This is the first cohort study to show the association between bidi smoking and the risk of diseases of the oral cavity, particularly cancers of the gum and mouth. Among men without a tobacco chewing habit, the risk of cancers of the gum and mouth was associated with larger amounts of bidi smoked a day (P = 0.013) and younger age at starting smoking (P = 0.044). The risk was also related to longer duration of bidi smoking with marginal statistical significance (P = 0.053). The risk was not limited to cancer of the gum and mouth. The risk of tongue cancer among those without a tobacco chewing habit was related to a longer duration of bidi smoking (P = 0.034), and those who smoked bidis for 30 years or longer had significantly higher cancer of the tongue (RR = 3.4; 95%CI = 1.3–8.9). Its risk was also related to starting bidi smoking at 18 years or younger. In contrast, among men with a tobacco chewing habit, bidi smoking did not evidently increase the risk of oral cancer. Our findings are similar to those reported by Sankranarayanan et al.(2), who showed that bidi smoking increased buccal and labial cancer risk by 4.21-fold, but only 1.5-fold among pan-tobacco chewers. Sankaranarayanan et al. made a similar finding in cancers of the tongue and floor of the mouth. They reported that the risk of cancer of the tongue and floor the of mouth was increased 4.98-fold among men without the habit of pan-tobacco chewing, but only 1.1-fold among pan-tobacco chewers.(7) Although it is suspected that the combined habits of bidi smoking and tobacco chewing is associated with larger oral cancer risk than the sum of the risk associated with bidi smoking alone and tobacco chewing alone, no study has clearly shown such synergistic effects. As was already described in “Results”, the present study also did not find such a synergism.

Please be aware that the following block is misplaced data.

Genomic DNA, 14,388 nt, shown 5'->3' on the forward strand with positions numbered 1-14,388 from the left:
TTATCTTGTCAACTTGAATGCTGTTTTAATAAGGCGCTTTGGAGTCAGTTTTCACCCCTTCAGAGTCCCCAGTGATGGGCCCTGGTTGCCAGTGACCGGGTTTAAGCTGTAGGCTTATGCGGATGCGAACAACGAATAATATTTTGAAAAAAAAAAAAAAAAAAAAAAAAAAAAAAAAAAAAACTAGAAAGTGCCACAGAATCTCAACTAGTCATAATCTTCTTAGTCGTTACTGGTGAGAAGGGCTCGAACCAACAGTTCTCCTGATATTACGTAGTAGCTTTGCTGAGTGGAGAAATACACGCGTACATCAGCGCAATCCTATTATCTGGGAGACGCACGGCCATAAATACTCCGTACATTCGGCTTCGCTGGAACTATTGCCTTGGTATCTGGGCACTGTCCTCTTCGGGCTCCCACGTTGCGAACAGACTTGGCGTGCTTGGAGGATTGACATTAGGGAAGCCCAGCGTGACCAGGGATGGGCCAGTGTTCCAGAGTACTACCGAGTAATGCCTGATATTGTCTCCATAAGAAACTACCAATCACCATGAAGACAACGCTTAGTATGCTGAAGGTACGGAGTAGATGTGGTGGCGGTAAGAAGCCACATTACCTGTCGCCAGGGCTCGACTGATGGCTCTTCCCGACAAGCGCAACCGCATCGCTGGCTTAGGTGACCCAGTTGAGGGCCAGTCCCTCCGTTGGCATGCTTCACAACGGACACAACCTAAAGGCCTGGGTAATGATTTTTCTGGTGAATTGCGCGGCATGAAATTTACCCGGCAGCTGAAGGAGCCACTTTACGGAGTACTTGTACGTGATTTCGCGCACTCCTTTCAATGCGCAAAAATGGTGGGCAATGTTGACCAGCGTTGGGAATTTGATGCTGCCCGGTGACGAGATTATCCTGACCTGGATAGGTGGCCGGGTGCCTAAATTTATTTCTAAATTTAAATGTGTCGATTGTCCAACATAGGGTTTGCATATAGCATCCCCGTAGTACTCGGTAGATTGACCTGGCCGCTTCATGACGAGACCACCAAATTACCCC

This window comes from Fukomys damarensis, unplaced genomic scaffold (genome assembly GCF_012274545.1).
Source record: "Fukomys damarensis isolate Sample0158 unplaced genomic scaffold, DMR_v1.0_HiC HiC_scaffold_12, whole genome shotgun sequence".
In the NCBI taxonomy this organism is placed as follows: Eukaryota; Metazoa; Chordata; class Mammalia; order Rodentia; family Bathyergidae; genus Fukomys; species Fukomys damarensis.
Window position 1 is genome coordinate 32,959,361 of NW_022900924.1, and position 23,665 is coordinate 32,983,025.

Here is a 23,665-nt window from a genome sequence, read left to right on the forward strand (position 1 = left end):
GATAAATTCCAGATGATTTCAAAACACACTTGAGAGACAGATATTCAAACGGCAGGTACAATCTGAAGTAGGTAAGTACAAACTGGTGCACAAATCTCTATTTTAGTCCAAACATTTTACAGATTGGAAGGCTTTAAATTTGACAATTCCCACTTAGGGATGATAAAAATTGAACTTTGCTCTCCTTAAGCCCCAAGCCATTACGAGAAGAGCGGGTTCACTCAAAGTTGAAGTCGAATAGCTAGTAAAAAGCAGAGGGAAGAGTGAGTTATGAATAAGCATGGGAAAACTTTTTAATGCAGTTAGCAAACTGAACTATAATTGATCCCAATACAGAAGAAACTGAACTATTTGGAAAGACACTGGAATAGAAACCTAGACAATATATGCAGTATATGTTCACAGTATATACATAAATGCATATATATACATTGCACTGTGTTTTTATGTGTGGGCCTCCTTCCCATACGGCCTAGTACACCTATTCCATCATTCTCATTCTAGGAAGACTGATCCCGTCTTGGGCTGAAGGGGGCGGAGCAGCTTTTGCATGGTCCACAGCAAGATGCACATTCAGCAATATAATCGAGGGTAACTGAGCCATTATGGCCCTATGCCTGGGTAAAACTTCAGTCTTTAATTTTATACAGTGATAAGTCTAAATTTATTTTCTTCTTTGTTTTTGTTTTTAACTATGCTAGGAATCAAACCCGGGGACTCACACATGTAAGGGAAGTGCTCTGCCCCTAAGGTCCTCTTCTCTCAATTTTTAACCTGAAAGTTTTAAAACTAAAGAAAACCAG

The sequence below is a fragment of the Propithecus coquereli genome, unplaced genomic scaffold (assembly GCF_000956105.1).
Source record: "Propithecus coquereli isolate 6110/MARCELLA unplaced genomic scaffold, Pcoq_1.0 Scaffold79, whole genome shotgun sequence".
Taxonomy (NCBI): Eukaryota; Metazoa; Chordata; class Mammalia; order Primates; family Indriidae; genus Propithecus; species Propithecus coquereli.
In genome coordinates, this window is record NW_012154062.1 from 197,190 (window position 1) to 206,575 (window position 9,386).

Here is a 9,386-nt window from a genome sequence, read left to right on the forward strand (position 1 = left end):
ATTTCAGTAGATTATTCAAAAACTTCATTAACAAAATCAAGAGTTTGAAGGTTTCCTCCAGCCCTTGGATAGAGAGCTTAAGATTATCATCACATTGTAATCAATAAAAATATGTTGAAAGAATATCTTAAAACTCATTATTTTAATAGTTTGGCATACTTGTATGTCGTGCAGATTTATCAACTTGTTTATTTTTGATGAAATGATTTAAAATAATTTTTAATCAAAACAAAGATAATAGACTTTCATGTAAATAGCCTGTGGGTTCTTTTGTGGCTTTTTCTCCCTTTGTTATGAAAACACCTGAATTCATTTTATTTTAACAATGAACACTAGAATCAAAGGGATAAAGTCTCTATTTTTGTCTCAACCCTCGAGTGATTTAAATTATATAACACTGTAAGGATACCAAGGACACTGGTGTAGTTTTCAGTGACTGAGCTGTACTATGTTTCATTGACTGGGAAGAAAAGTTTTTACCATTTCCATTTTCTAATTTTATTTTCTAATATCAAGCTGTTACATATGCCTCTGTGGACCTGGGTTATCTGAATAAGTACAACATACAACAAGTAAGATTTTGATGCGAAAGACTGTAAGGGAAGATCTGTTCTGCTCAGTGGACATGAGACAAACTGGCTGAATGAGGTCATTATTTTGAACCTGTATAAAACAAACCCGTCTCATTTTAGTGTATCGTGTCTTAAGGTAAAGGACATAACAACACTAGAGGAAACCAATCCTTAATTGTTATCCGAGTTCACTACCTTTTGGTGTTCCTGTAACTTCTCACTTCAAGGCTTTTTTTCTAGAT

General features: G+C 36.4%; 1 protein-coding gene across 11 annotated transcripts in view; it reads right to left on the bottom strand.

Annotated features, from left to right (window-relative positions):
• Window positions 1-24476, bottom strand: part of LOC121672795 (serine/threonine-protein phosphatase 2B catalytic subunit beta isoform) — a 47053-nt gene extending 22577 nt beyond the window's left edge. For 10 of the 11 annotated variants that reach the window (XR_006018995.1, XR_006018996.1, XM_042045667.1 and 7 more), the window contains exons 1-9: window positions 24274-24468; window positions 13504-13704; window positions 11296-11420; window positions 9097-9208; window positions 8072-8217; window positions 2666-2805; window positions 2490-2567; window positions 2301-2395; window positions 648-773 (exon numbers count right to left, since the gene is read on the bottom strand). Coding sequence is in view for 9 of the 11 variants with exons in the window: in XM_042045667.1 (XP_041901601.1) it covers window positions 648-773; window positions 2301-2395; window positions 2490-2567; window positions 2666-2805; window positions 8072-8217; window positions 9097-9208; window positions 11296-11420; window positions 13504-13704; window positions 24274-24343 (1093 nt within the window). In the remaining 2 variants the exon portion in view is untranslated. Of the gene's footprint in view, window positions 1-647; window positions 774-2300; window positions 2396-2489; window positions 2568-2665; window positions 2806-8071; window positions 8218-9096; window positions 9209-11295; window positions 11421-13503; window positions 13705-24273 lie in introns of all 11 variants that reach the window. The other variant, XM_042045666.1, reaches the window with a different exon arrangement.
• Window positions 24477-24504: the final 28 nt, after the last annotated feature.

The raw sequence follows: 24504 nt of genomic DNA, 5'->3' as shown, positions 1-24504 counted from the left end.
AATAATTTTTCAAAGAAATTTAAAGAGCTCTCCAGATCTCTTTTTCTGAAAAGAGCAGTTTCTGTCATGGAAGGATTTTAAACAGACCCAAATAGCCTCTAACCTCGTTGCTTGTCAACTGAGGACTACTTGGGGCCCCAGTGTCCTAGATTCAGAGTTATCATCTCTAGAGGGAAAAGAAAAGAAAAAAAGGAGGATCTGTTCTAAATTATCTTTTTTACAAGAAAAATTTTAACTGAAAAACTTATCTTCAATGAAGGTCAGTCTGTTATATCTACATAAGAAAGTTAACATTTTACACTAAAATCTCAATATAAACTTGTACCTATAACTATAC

Alcohol drinking was not evidently related to oral cancer risk regardless of tobacco chewing habit in the present study, confirming the notion made in the review by Boyle et al.,(5) which pointed out that alcohol drinking was an important risk factor in Western countries but not in Asian societies.